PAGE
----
When it comes to assessing your school’s ICT needs, there is simply no point in looking at it from a technical perspective, otherwise you’re only going to get technical answers. For it to be truly effective you need to look at the bigger picture and consider things like: “What are the big problems in the school?” and “How can ICT fix or alleviate them?”
When doing an IT audit, there are three key areas schools should examine including the vision. Taking an ‘outcomes’ approach and working out what you want the end result to be will help you to make more informed decisions. It’s important to consider your audience as the outcomes may be different depending on whether it’s for students, staff, parents, governors and wider stakeholders.
Next, they need to assess the technology, including the strength of the school’s connectivity; its infrastructure (the network, WiFi and equipment); and whether licensing is up to date (on-premise licenses are being increased in price from 1 July 2018 and to mitigate those price rises effectively, schools need to move to the cloud).
It’s important for staff to see ICT as an interconnected chain. Every part of the system is inextricably linked and if schools ‘break the chain’ in any way, by removing or altering an aspect of it without seeking expert help, then the whole system can be impacted.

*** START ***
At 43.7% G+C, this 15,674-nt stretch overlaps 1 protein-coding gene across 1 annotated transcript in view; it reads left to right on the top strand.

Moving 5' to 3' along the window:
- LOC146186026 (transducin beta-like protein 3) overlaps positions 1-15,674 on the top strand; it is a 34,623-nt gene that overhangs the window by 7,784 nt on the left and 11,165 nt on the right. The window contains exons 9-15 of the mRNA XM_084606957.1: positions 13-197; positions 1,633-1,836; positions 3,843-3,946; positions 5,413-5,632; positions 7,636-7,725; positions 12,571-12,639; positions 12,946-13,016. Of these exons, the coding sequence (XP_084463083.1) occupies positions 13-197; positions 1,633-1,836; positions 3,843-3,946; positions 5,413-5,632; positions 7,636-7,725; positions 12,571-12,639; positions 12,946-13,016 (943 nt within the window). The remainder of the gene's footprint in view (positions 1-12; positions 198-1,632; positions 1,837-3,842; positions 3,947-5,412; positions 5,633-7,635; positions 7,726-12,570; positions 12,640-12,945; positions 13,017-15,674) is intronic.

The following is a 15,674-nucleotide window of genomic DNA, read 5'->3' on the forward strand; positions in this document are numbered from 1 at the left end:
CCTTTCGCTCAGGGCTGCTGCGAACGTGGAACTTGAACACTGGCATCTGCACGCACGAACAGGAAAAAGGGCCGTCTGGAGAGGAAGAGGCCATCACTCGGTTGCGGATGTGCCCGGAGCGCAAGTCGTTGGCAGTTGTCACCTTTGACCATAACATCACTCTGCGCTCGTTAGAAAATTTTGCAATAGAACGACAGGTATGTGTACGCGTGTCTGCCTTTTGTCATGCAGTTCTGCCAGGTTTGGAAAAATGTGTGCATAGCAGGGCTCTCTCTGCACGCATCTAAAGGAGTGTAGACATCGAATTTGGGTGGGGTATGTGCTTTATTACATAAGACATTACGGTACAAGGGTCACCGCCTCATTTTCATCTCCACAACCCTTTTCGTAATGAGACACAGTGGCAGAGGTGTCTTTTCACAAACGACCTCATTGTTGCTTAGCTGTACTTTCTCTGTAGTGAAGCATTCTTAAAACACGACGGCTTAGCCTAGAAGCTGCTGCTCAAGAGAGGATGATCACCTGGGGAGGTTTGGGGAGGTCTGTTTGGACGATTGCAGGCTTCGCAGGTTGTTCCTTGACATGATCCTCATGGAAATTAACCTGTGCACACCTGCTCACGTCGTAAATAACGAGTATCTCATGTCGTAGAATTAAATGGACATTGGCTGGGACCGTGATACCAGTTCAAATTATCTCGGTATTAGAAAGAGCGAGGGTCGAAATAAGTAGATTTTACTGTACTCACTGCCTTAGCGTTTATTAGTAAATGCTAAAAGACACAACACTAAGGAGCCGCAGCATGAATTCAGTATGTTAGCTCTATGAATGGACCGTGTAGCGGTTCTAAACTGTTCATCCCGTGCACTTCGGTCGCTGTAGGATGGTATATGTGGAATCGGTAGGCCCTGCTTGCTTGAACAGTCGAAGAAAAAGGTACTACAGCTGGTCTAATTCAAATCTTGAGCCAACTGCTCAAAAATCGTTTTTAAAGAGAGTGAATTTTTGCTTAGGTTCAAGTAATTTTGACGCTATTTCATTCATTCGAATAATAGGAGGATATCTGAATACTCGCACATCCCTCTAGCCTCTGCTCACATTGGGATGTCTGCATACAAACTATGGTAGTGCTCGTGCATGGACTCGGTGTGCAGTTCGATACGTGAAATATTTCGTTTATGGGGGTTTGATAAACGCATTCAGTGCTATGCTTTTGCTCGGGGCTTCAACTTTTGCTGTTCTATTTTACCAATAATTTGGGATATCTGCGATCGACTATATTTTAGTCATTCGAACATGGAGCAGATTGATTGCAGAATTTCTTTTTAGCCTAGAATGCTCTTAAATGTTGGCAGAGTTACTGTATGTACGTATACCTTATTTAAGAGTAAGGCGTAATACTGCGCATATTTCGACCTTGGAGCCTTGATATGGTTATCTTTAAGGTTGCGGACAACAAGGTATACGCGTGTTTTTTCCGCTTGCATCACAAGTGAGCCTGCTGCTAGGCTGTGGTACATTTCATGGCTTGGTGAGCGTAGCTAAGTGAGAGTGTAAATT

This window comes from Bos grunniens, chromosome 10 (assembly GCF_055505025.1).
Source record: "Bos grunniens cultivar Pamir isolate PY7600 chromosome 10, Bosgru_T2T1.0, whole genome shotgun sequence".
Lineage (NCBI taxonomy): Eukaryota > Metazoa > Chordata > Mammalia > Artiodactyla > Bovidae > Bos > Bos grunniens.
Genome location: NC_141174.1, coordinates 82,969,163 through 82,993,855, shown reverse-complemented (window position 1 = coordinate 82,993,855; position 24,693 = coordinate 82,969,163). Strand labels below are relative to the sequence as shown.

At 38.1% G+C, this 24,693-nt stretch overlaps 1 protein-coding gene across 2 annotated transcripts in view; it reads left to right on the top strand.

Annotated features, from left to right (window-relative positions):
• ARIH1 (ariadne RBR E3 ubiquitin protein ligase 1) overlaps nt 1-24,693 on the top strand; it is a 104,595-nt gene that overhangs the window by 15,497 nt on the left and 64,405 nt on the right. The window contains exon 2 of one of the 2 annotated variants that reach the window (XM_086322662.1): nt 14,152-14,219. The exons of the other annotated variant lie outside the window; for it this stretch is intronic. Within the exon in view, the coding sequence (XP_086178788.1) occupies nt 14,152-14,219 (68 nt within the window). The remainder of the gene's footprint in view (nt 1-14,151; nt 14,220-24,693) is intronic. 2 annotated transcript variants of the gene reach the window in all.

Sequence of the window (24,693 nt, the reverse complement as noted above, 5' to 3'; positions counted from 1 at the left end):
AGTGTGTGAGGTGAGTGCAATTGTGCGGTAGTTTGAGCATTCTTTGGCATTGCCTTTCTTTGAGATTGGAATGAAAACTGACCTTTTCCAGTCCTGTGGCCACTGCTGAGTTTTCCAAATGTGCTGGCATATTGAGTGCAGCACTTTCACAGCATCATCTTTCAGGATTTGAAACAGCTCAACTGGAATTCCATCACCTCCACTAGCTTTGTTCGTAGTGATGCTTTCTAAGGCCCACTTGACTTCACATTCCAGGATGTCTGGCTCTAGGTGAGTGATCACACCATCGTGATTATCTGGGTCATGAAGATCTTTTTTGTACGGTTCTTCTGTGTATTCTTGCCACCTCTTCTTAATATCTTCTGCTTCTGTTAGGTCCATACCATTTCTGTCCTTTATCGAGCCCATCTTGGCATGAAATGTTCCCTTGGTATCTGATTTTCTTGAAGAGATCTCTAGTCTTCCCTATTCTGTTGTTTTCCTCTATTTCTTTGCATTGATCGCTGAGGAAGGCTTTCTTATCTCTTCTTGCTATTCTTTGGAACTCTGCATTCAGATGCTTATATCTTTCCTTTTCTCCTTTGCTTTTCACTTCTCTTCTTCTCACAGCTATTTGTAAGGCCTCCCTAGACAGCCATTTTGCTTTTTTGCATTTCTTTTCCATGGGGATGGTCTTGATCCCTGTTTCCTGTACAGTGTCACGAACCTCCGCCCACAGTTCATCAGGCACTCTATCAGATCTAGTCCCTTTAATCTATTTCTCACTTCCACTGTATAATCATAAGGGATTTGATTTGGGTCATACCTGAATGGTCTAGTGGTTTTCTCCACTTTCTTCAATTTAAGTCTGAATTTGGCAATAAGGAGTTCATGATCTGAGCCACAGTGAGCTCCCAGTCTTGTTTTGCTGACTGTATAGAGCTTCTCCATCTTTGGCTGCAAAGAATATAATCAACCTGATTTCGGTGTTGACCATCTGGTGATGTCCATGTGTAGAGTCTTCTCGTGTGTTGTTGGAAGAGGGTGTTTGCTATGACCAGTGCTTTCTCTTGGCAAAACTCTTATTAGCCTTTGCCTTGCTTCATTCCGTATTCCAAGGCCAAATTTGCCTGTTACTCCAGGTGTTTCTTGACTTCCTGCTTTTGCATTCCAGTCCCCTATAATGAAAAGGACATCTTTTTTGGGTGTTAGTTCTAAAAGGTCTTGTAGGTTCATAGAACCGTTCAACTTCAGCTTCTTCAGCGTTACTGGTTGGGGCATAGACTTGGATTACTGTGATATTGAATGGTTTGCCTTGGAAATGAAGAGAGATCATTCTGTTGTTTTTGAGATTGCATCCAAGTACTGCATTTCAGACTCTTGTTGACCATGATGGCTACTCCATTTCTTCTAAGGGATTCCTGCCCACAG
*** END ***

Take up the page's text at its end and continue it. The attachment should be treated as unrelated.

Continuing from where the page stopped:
For example, the connectivity coming into the building is vital, but the “chain breaks” if the Wi-Fi infrastructure is out of date or not fit for purpose. Equally this is only effective if the network security is current, which can in turn be compromised if the equipment and software aren’t up-to-date. This means you need a good back-up to avoid a security breach, preferably in the cloud in a secure, data centre with restricted access. This is vital in minimising the risk of data falling into the wrong hands, which can easily happen if your policies aren’t regularly updated and people don’t know what’s permissible. Equally, if staff haven’t been sufficiently trained, then mistakes can be made which could be detrimental for the school. It’s therefore vital to ensure that the whole process is recognised as interlinked. Managing ICT is just like running a car; you have to consider and maintain each and every part to ensure it stays safe and runs smoothly.
Once all of the technology in the school has been assessed, schools should then look at their finances. From here, they need to work out what the total cost of ownership is and look at where savings could be made. For example, DfE Facilities Management team estimates that 25 per cent of a school’s energy budget goes towards server power and cooling, when in fact this could be avoided by moving to the cloud.
You can’t run an organisation the size of a school without having good quality ICT infrastructure, but most schools simply don’t have the scope, scale or experience to go out to tender, evaluate responses, and negotiate deals, which sometimes leads to poor decision making. With the rapid pace of technological change, it’s no surprise that schools don’t have the skills required to understand the efficacy of a resource or product and whether it actually meets the needs of the school. This is why the DfE’s recommended route is for schools to use a procurement framework to help schools make more effective and efficient decisions when investing in ICT.